# A contiguous spectrum?

1. Jun 2, 2005

### curvedlogic

I have always visualized light as a series of discrete packages of energy. It seems fairly straight forward...at least until goes into more detail, but the smooth transition into a radio wave leaves me confused.

Is there some specific point at which a radio wave becomes contiguous?

2. Jun 2, 2005

### ZapperZ

Staff Emeritus
Er... have you tried looking at the spectrum from an ordinary lightbulb using a spectrometer? A prism? It's not "discrete" at all!

The amount of energy being carried is continuous. But the variation in frequency/energy need not be. What this implies is that if you fix a frequency of light, the energy is being carried in discrete bundles of hf, where h is the Planck constant, and f is the frequency. However, "f" can vary continuously if we use something like a tungsten filament, or a synchrotron light source. Only in certain situations such as atomic transition or lasers do you get these to be vary discretely. This is all due to the "boundary conditions" of the source.

Zz.

3. Jun 2, 2005

### curvedlogic

Okay, I can visualize it until I extrapolate downwards, to say, Long Wave radio. There I imagine the broadcaster saying something like... "there will be a short intermission while we wait for the next package of our radio waves.

Joking aside, I will give some thought to your answer tonight. At the moment I can't see how this is reconcilable with how I imagine a discreet photon in the light frequency range. CL.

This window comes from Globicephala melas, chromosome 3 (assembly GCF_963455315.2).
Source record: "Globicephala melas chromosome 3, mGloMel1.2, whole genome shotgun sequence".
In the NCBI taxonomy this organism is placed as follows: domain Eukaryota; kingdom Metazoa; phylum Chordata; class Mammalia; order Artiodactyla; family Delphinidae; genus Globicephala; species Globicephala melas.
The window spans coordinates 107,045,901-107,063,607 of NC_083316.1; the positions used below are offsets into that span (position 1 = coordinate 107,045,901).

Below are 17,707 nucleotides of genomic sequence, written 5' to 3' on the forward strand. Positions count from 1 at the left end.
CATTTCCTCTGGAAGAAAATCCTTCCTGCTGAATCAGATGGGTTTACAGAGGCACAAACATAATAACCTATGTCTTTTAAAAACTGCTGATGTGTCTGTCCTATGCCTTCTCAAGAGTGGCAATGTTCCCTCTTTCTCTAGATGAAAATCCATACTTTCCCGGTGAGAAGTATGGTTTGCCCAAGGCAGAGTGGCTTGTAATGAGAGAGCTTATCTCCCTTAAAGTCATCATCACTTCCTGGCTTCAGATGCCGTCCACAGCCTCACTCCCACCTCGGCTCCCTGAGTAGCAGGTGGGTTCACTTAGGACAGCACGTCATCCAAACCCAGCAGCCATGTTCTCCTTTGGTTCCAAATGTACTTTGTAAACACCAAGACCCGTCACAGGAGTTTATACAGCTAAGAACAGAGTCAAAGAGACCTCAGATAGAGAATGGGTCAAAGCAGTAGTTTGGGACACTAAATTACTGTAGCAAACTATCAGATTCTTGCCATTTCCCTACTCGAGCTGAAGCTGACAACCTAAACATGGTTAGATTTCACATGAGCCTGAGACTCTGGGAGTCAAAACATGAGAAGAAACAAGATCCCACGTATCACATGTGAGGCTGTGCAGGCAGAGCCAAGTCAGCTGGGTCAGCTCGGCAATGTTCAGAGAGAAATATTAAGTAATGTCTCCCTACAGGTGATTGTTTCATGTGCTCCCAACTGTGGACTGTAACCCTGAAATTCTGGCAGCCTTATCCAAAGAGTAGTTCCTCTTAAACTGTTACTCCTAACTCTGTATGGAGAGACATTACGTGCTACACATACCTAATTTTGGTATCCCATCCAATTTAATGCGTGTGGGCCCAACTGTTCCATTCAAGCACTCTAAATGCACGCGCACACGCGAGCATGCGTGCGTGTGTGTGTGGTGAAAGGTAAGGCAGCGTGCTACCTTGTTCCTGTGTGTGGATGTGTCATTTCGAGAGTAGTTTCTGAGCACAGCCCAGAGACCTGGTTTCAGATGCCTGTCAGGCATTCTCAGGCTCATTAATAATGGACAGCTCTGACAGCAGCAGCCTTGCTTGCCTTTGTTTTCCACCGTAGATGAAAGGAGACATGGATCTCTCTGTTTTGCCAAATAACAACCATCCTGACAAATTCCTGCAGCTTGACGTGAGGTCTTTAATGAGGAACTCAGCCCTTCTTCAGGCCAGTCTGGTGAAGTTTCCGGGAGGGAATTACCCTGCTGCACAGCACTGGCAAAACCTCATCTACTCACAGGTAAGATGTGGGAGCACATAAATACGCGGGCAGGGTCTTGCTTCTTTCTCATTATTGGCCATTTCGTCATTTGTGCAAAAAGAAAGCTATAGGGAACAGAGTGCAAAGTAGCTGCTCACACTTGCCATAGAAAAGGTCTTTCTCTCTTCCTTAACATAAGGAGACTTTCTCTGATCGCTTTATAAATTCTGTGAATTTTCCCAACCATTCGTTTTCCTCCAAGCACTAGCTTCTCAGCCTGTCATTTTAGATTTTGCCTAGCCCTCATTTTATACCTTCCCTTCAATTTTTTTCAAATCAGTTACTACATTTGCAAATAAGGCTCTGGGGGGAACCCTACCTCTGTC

4. Jun 7, 2005

### McQueen

I have always visualized light as a series of discrete packages of energy. It seems fairly straight forward...at least until goes into more detail, but the smooth transition into a radio wave leaves me confused.

Is there some specific point at which a radio wave becomes contiguous

Two factors are involved . The first has to with wave particle duality and the formula e = hf , which states that the energy of EM radiation varies with its frequency , high frequency radiation such as light has more energy and thus exhibits particle like properties. Lower frequency radiation such as is found in radio waves has less energy and therefore exhibits wave like properties. The second factor involves the manner in which these two types of radiation originate. While high frequency radiation is thought to be emitted directly by electrons , lower frequency radiation is emitted due to the jiggling or oscillation of ions and the acceleration of electrons. The question of where one type of EM radiation begins and the other ends is interesting , although cascade lasers have been shown to emit photons with wave lengths of 0.001m , so the transition if it exists must take place at around this wave-length .

5. Jun 20, 2005

### curvedlogic

Eye surgery has seen me out of the loop for a while...:yuck: but a late thanks for that, McQueen

6. Jul 13, 2005

### DaveC426913

BTW, don't think of light and radio (or any other EM freq) as distinct types of radiation. Our designations of them as "this is a radio freq and that is a microwave freq" are entirely humano-centric. A given photon does not know or care if it is perceived as microwave or radio or visible light. Either it can penetrate a substance or it can't.